New Treatment Guidelines For Diabetes

New Treatment Guidelines For Diabetes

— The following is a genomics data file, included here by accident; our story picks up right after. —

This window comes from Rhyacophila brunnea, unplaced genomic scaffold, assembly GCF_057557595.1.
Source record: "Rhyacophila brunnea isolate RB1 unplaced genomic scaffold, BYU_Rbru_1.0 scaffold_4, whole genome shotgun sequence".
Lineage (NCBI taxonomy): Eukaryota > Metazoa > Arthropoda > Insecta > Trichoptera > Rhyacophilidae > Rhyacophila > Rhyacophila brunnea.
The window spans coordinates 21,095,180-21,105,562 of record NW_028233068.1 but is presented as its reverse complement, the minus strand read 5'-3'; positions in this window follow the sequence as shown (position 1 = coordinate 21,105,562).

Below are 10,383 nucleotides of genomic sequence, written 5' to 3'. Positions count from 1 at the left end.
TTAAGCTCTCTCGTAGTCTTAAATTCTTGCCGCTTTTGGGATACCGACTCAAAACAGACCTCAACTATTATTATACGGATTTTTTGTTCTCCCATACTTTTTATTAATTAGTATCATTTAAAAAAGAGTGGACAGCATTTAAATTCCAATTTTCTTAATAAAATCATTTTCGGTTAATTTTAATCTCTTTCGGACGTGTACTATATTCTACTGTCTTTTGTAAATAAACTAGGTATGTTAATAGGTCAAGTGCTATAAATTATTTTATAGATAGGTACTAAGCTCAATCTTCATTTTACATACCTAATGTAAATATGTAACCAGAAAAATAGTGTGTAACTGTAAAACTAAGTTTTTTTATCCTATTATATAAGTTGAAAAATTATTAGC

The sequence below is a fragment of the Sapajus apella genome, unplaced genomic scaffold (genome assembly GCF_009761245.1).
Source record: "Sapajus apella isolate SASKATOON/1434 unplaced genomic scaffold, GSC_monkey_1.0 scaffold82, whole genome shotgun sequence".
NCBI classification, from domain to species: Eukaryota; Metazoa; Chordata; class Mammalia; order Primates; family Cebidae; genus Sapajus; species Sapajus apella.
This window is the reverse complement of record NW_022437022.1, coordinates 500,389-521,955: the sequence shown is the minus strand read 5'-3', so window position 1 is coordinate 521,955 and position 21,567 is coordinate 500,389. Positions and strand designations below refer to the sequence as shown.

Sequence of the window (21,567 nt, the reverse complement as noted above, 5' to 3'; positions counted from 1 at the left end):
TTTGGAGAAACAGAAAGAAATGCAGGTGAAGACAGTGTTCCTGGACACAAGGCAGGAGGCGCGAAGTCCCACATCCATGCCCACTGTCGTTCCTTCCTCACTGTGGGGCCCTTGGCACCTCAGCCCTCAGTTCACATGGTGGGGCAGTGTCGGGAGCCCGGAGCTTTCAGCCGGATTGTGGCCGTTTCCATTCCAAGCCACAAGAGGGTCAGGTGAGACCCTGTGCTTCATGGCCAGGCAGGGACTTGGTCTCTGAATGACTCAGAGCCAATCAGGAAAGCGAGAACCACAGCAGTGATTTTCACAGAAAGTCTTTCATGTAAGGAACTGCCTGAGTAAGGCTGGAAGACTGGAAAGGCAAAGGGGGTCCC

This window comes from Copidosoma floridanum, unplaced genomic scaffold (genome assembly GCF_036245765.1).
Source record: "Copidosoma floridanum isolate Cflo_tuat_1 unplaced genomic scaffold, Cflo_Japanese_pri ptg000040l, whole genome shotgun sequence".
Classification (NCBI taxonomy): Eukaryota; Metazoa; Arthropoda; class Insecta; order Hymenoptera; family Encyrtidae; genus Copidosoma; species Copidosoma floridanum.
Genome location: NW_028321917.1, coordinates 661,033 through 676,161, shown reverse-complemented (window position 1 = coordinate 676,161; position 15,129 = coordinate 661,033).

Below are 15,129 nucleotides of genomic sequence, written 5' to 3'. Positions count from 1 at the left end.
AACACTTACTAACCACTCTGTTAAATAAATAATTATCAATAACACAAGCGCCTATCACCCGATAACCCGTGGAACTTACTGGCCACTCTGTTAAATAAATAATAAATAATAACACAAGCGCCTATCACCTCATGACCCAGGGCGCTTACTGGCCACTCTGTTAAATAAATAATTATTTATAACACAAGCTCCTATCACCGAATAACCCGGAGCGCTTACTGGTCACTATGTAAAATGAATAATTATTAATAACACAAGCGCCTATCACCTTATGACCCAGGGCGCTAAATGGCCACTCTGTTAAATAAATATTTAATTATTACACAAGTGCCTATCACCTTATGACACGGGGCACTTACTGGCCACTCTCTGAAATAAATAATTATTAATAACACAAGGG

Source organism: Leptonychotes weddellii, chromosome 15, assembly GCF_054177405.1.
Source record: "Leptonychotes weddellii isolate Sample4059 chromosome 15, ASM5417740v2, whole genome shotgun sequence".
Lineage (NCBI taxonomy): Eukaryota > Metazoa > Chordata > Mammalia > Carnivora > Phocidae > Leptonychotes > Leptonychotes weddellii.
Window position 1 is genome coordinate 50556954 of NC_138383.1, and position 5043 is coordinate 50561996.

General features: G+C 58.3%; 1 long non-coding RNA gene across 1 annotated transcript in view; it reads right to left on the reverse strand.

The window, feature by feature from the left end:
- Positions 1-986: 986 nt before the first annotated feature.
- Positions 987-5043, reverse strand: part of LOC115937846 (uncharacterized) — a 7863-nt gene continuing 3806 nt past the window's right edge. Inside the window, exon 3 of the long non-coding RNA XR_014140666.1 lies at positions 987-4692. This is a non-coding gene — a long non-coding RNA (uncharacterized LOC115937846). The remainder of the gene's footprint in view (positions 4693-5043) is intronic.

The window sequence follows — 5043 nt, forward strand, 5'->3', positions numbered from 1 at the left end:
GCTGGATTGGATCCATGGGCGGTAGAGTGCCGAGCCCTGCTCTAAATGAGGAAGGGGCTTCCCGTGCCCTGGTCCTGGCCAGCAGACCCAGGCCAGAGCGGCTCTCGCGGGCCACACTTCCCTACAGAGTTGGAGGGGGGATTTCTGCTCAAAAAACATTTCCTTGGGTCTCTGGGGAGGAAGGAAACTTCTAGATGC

Authors: News Author: Miriam E Tucker; CME Author: Charles P. Vega, MD, FAAFP Physicians - maximum of 0.25 AMA PRA Category 1 Credit(s) Family Physicians - maximum of 0.25 AAFP Prescribed credit(s) ABIM Diplomates - maximum of 0.25 ABIM MOC points Nurses - 0.25 ANCC Contact Hour(s) (0.25 contact hours are in the area of pharmacology) Pharmacists - 0.25 Knowledge-based ACPE (0.025 CEUs) This article is intended for primary care physicians, endocrinologists, obstetrician-gynecologists, nurses, pharmacists, and other clinicians who care for individuals with diabetes. The goal of this activity is to provide medical news to primary care clinicians and other healthcare professionals in order to enhance patient care. Upon completion of this activity, participants will be able to: Distinguish appropriate glycemic targets for patients with diabetes Assess best practices in the pharmacologic treatment of diabetes As an organization accredited by the ACCME, Medscape, LLC, requires everyone who is in a position to control the content of an education activity to disclose all relevant financial relationships with any commercial interest. The ACCME defines "relevant financial relationships" as financial relationships in any amount, occurring within the past 12 months, including financial relationships of a spouse or life partner, that could create a conflict of interest. Medscape, LLC, encourages Authors to identify investigational products or off-label uses of products regulated by the US Food and Drug Administration, at first mention and where appropriate in the content. Disclosure: Miriam E. Tucker has disclosed no relevant financial relationships. Disclosure: Amy Bernard, MS, BSN, RN-BC, has disclosed no relevant financial relationships. Health Sciences Clinical Professor, Univer Continue reading >>